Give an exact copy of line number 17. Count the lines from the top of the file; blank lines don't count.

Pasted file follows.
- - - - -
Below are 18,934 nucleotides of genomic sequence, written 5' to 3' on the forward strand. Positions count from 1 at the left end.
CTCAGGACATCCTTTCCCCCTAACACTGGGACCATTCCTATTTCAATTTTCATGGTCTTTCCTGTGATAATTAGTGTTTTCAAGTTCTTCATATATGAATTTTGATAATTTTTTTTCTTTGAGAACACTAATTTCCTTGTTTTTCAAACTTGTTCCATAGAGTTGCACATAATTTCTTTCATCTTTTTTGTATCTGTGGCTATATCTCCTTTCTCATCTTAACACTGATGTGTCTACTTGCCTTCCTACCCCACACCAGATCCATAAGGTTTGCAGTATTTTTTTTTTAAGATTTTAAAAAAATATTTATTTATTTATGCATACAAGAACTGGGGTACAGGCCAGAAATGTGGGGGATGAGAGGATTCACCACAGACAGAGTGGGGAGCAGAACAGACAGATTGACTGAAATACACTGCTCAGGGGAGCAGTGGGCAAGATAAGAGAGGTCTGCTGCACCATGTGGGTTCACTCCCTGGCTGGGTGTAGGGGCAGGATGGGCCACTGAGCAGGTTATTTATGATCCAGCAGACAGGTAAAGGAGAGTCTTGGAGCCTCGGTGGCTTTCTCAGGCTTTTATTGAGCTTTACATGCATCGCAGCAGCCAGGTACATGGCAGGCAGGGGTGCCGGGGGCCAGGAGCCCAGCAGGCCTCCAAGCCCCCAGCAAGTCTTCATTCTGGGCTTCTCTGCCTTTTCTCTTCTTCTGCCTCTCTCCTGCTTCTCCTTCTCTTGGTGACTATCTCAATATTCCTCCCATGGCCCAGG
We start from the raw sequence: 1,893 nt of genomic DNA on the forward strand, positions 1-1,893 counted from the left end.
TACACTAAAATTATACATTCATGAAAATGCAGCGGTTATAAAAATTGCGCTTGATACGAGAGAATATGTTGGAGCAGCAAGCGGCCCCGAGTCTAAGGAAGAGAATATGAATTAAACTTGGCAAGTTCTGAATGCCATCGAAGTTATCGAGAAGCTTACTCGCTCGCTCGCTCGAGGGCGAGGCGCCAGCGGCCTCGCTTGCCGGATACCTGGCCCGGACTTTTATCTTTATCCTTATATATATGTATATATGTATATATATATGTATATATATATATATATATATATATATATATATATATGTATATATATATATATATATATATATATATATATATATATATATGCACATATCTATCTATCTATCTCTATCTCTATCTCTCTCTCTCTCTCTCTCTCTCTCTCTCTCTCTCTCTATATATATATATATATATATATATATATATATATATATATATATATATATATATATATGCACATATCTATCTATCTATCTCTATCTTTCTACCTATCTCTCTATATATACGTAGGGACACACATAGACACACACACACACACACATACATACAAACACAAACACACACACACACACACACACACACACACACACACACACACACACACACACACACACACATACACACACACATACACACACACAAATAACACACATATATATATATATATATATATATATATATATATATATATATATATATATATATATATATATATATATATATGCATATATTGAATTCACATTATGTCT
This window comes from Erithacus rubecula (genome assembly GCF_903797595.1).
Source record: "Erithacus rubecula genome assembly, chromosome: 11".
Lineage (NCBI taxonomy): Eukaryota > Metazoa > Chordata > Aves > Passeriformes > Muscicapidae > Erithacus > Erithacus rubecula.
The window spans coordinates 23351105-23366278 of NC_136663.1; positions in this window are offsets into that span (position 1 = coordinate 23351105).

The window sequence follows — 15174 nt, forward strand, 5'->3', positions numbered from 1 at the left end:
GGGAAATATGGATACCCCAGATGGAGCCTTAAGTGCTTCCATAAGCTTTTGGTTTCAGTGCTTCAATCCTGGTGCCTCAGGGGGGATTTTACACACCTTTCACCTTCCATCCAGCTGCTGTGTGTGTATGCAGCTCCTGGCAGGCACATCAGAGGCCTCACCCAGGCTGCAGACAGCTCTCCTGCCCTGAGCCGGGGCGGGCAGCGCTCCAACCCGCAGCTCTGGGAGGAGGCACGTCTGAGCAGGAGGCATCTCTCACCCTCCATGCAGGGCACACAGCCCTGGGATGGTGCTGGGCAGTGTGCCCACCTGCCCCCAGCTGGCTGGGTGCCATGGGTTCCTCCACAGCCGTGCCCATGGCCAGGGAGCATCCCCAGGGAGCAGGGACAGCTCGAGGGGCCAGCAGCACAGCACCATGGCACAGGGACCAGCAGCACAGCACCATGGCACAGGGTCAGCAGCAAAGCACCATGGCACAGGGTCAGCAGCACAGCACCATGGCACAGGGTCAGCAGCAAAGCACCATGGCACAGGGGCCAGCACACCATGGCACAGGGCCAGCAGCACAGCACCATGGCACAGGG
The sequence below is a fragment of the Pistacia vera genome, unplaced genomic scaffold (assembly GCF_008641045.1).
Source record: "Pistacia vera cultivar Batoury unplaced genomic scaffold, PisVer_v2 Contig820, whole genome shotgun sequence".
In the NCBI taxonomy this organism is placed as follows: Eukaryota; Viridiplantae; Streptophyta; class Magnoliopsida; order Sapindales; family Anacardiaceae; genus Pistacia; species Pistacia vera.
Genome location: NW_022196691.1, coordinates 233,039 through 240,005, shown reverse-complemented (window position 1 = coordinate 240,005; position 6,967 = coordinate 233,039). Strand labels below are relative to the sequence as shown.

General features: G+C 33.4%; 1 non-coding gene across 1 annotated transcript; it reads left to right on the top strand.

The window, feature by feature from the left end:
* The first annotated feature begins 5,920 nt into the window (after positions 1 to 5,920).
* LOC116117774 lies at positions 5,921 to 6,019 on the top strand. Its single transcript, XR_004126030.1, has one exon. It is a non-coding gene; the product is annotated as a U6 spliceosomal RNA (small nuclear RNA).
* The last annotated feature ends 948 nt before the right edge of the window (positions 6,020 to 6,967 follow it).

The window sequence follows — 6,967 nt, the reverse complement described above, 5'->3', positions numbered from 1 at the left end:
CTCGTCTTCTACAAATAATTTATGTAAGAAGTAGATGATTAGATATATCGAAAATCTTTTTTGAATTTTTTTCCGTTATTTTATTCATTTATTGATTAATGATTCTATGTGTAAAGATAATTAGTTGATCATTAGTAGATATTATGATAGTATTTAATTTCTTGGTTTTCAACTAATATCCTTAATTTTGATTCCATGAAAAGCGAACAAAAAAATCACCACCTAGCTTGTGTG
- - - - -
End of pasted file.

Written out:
* The first annotated feature begins 5,920 nt into the window (after positions 1 to 5,920).